CSR December 2009 / January 2010

Funds Aid Fight for Rights

Refugees International Japan (RIJ) began in 1979 with advocacy efforts to improve conditions for Indochinese refugees, particularly Cambodians in camps in Thailand. RIJ’s work has since encompassed a wide spread of activities, from fundraising events to support projects for those forced from their homes as a result of conflict, to creating awareness of the problems of displacement.

Until 1994, Thailand remained the main country to benefit from RIJ funding, and Asia was the major region to benefit. Since then, RIJ’s efforts to aid refugees in regions with new crises and pressing needs have caused the organisation gradually to expand its geographical reach. From 1995, the focus of RIJ funding was not limited to one area but, following refugee movements, covered Africa and Asia.

This marked a change in RIJ’s commitment to provide aid for refugees in need. Funding is no longer limited to, or biased in favour of, a particular country. Instead, careful research, project planning and allocation of funds have made RIJ a truly international organisation.

The refugee problems of the 1990s were characterised by complexity, in that conflicts between ethnic groups proliferated. The flow of refugees created problems where ethnic groups crossed borders and greater stress was placed on host communities. It was then that RIJ funding increased significantly to include Africa and other regions, such as the Balkans.

Refugee populations in excess of 10,000 can now be found in over 70 countries around the world, but the largest numbers are still found in Asia.

Families of these children in Myanmar benefited from a drug-and-alcohol-rehabilitation project in a refugee camp on the Thai-Myanmar border in 2006.

At the start of the new century it became increasingly apparent that the needs of internally displaced people (IDPs) were growing and needed to be addressed. Host countries were finding the burden of refugee communities increasingly costly and a drain on local resources. As a result, border controls became stricter. It was around this time that RIJ began giving more attention to projects for IDPs.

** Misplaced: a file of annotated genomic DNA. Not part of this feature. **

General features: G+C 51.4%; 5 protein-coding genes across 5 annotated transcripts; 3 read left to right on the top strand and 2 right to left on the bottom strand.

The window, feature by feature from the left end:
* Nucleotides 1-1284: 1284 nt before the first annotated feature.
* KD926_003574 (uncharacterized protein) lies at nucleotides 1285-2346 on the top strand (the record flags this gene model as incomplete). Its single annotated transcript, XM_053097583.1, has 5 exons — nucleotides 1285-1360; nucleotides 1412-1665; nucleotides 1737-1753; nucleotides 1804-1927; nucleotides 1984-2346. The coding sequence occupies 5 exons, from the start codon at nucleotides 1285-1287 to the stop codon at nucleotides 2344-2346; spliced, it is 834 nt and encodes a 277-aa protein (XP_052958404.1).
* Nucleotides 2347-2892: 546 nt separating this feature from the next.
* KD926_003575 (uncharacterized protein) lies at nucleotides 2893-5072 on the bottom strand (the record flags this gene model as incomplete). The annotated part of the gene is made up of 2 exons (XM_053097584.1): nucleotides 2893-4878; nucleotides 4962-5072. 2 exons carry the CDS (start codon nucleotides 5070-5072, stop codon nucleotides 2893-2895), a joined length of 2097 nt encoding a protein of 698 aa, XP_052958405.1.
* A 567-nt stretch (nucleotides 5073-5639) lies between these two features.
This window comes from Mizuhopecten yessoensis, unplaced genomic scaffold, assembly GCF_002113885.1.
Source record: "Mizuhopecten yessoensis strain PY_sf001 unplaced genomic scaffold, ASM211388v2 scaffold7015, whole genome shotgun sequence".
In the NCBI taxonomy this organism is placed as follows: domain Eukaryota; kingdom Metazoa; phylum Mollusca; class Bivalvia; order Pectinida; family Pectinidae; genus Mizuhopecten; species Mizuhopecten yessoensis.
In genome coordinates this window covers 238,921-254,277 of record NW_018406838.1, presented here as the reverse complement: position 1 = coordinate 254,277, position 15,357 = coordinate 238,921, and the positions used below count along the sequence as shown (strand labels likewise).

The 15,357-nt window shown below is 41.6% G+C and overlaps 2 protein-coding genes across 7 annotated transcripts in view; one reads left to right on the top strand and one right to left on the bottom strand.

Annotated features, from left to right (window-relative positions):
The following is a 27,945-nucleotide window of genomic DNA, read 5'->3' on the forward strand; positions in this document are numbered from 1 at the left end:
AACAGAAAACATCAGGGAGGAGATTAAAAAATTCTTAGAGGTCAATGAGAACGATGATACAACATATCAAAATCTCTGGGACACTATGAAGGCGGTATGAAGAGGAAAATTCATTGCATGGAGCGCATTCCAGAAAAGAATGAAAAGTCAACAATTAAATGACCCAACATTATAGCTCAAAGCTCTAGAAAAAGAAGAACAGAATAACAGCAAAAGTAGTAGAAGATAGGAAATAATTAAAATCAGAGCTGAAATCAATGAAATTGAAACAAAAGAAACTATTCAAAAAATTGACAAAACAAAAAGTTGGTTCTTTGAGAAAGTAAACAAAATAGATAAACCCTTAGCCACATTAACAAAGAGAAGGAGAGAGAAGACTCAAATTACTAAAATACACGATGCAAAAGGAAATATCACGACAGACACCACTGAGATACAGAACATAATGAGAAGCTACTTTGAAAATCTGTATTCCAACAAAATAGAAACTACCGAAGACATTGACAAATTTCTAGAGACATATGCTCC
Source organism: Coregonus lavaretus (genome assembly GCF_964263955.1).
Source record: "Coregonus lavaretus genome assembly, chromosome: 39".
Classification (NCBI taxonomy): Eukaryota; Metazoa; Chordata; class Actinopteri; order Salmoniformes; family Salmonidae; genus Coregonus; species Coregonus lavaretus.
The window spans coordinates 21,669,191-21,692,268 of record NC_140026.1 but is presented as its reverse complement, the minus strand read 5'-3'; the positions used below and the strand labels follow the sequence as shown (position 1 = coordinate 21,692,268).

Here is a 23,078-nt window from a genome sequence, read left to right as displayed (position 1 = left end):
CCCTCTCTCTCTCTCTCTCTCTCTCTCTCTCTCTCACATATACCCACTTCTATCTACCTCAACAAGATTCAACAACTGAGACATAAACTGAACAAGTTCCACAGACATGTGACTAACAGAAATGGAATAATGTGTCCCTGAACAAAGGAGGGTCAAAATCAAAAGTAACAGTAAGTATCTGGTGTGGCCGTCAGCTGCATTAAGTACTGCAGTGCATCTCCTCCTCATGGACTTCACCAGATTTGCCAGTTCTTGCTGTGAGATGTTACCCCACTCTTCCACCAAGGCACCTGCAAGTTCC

RIJ was also developing improved contacts in global regions to effectively monitor smaller groups. This has enabled RIJ to fund smaller community groups and encourage ownership of projects.

Over the years, the RIJ has been contributing to an ever-broader range of organisations. Rather than funnel money to a few select enterprises, RIJ has been diligent in funding groups with worthy projects, be they large international NGOs or small local ones.

RIJ has increased its funding from a humble $18,500 in 1981 to $315,000 in the 2008/09 fiscal year. RIJ ensures that at least 85% of funds raised go directly to projects and, thus, to those who need the help. The focus has been comprehensive, from providing new mothers with essential items to promoting single female heads of household and providing proper sanitation and resources, as well as providing empowerment and resources for displaced communities to live better lives.

The aim is to ensure the rights to which every person should be entitled — basic education, proper health services, the right of children to be children, sanitary living conditions, and good nutrition.

RIJ has geared project funding to education, training, empowerment and psycho-social support; projects that aim to develop skills and opportunities for refugees and IDPs so they can provide for themselves and create an environment encouraging self-sufficiency, motivation to improve their lives, and the desire to rebuild peaceful communities upon returning home.

Refugees International Japan is an independent, not-for-profit organisation dedicated to raising funds to assist refugees who have lost everything as a result of war and conflict. Operating from Tokyo, RIJ is staffed by volunteers from the Japanese and international communities. RIJ channels project funds through experienced organisations working in the field with refugees, ensuring that assistance goes quickly and directly to where it is most needed.

Refugees International Japan
Tel: 03-5500-3093